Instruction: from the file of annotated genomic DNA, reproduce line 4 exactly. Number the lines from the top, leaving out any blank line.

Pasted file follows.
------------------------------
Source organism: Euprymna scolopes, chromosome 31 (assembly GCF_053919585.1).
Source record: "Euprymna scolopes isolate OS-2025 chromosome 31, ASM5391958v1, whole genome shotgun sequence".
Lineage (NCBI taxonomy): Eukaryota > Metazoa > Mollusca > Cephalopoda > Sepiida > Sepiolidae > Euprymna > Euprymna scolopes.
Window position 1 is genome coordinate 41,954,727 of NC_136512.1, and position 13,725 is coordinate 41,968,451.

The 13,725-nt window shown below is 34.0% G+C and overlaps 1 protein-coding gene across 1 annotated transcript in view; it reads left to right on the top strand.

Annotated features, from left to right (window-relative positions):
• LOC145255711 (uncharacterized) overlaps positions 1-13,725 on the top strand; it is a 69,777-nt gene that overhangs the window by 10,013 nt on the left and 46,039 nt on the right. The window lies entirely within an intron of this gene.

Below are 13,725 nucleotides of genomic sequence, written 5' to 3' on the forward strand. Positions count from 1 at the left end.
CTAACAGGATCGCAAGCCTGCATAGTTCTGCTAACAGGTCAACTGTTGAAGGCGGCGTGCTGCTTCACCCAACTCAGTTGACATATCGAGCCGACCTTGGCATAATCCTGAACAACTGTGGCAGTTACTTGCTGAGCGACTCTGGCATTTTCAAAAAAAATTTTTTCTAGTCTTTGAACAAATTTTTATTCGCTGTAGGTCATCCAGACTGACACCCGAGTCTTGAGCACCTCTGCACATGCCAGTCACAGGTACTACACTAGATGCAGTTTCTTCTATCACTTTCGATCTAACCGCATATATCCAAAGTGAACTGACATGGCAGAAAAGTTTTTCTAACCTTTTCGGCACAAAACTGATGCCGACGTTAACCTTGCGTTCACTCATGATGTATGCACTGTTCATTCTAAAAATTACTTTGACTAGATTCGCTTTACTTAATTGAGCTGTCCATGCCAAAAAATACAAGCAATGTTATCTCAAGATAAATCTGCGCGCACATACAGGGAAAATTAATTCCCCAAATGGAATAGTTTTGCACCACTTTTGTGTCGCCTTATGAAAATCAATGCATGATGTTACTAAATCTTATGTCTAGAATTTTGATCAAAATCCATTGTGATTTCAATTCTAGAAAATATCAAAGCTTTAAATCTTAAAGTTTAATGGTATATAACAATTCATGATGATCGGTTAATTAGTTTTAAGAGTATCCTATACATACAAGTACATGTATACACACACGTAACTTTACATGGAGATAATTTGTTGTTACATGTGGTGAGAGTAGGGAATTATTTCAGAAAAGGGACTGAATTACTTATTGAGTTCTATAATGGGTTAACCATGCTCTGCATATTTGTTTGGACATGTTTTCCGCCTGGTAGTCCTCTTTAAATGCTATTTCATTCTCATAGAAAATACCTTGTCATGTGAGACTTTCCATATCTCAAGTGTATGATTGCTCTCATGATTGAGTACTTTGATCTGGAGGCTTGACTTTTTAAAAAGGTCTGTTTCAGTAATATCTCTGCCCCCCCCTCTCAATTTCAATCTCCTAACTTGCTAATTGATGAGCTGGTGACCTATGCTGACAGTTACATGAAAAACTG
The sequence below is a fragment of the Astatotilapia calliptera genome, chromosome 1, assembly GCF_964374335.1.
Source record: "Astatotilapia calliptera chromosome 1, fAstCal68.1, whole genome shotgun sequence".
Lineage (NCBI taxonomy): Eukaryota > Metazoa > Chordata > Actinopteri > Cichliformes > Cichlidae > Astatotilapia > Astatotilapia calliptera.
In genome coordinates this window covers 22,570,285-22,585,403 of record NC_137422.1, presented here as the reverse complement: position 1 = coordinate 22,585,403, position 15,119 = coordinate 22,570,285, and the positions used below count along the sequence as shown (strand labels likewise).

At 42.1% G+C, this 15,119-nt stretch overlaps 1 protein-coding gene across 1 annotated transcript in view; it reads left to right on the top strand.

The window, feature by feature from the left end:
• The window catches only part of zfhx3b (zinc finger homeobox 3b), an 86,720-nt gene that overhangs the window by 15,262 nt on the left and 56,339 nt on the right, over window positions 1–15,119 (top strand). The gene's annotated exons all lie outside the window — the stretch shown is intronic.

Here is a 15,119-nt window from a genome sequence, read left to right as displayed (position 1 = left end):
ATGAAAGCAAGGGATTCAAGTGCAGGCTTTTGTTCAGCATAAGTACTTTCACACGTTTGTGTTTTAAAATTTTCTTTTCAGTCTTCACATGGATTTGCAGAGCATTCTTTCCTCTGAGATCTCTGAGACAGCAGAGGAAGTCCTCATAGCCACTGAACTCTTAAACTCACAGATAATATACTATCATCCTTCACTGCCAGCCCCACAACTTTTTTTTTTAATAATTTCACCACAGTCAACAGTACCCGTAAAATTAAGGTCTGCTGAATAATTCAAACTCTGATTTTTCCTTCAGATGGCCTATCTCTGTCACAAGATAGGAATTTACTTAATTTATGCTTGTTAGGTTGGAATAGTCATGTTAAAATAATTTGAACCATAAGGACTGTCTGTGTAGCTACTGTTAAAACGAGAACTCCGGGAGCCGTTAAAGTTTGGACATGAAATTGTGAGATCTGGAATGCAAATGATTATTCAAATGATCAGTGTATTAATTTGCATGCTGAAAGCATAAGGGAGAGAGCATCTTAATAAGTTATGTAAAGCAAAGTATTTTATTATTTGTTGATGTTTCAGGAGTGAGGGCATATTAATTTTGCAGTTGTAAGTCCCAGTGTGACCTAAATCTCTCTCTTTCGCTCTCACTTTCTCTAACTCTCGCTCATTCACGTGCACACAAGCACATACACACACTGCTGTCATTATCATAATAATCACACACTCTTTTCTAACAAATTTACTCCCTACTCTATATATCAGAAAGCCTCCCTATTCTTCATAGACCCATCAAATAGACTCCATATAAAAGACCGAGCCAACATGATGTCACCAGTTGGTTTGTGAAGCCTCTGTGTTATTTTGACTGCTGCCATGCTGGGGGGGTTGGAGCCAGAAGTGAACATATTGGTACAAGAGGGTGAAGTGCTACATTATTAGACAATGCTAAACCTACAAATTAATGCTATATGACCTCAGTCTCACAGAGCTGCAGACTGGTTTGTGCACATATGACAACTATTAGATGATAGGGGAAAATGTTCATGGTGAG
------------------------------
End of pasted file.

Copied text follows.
Window position 1 is genome coordinate 41,954,727 of NC_136512.1, and position 13,725 is coordinate 41,968,451.